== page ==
Marketing With a Human Touch – Rise Of The Everyday Social Media Influencer
The Everyday Influencer — can be both your most effective storytellers and your most powerful purchase drivers. These are the people all around us — your sister, your co-worker, your boss — they create and share experiences through photos, videos and reviews that are more meaningful (and trustworthy) than anything a brand does.
It’s marketing with a human touch – using education, expert guidance and insights to stimulate interest and discussion on a product. It is one of the best ways to communicate your brand story.
The use of ad blocking technologies has doubled in the past year. This is a trend that will continue. Just as ad viewing decreases, the creation and consumption of product-related consumer generated content continues to skyrocket. Consumer created content has a proven and measurable benefit for brands.
With the surge of the smartphone and continued innovation in social media, we are all photographers, producers and writers. We are content creators, sharing our thoughts, experiences and recommendations is a part of everyday life. The product ideas and knowledge we used to get from ads, is now being replaced by CGC – consumer generated content. Most people learn about new products from friends and social is the place to start.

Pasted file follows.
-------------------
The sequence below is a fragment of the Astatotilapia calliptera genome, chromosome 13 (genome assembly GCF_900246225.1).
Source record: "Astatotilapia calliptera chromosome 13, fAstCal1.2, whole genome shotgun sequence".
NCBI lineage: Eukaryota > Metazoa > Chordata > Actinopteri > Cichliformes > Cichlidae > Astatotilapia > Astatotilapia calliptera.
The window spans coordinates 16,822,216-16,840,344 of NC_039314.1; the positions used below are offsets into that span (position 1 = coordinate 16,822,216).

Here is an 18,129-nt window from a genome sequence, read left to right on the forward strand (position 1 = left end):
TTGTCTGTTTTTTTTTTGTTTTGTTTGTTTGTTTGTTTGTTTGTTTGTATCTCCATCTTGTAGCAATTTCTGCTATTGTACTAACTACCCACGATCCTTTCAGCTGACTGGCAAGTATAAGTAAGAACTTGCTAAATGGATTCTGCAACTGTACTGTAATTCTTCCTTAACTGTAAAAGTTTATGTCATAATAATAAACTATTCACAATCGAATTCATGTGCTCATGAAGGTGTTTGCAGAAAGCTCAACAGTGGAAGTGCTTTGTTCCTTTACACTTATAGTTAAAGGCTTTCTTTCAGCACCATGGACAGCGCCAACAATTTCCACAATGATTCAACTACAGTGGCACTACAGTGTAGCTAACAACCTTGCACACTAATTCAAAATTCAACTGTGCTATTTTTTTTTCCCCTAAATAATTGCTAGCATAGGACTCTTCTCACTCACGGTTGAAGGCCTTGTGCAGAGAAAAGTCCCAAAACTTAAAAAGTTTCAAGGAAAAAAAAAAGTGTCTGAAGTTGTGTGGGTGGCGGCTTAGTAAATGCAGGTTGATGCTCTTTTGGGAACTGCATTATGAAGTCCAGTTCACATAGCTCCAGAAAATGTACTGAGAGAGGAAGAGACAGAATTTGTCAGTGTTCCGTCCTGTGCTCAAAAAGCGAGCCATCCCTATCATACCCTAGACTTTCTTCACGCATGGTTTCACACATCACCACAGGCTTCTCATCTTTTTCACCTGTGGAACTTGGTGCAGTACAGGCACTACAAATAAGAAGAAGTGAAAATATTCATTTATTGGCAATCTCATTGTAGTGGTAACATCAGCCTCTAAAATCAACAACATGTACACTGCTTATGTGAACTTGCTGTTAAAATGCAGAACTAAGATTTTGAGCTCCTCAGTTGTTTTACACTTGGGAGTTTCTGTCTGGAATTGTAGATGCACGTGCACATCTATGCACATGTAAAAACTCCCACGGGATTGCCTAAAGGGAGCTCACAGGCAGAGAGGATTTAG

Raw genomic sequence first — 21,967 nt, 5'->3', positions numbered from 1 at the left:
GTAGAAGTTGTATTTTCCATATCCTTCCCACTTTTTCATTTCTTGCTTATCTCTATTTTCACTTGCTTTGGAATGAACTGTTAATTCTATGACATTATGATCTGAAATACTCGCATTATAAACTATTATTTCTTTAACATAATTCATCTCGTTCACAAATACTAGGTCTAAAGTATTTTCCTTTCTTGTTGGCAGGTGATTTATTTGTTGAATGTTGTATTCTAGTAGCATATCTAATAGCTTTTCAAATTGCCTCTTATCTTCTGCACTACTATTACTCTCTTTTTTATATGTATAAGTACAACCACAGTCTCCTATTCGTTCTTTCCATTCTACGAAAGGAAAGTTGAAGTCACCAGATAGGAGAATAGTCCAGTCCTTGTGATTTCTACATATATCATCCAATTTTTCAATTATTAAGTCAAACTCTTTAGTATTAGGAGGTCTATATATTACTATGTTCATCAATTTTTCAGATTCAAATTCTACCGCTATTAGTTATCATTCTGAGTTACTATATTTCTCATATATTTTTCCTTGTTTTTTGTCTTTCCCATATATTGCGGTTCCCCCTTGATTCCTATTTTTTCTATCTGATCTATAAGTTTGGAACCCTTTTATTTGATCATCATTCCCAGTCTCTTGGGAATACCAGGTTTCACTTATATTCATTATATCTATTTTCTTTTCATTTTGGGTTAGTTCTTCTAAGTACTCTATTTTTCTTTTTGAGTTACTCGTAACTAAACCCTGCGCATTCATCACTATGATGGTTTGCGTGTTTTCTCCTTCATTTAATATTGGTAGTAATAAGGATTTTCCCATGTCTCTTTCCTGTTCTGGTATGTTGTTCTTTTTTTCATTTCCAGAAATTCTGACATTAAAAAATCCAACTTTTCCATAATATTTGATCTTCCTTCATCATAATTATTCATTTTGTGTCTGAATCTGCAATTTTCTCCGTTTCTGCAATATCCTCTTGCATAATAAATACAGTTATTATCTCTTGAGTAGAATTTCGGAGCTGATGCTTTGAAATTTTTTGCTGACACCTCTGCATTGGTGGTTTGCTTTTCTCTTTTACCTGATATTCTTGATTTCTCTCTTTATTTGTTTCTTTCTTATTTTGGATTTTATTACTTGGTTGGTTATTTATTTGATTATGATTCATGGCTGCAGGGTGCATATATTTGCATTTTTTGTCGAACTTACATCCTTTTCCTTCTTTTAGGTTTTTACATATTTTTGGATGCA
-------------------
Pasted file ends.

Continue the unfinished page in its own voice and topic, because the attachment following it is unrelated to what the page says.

Bazaarvoice found that by adding consumer reviews to product pages increased online engagement by 25-40% and conversion rates by as much as 6%. Kiss Metrics did a study that found display ads with consumer content had triple the click rate and half the cost per conversion compared to ads with just branded content.
Forrester Research estimates brands are spending an average of 8% of their marketing budget on content marketing with 1 in 2 brands increasing its investment by 20% or more. The 2018 Benchmarks, Budgets and Trends Report by the Content Marketing Institute highlights what is holding B to C marketers back:
Lack of Strategy (49%), Not enough time (48%), Content creation challenges (37%).
For brands and agencies alike, that the biggest and least exploited group of influencers are not the social-media megastars but everyday people; seeking to fulfill the same fundamental human need for community and support they always have done. For those businesses that successfully curate and empower this talent, the creative potential is seemingly endless.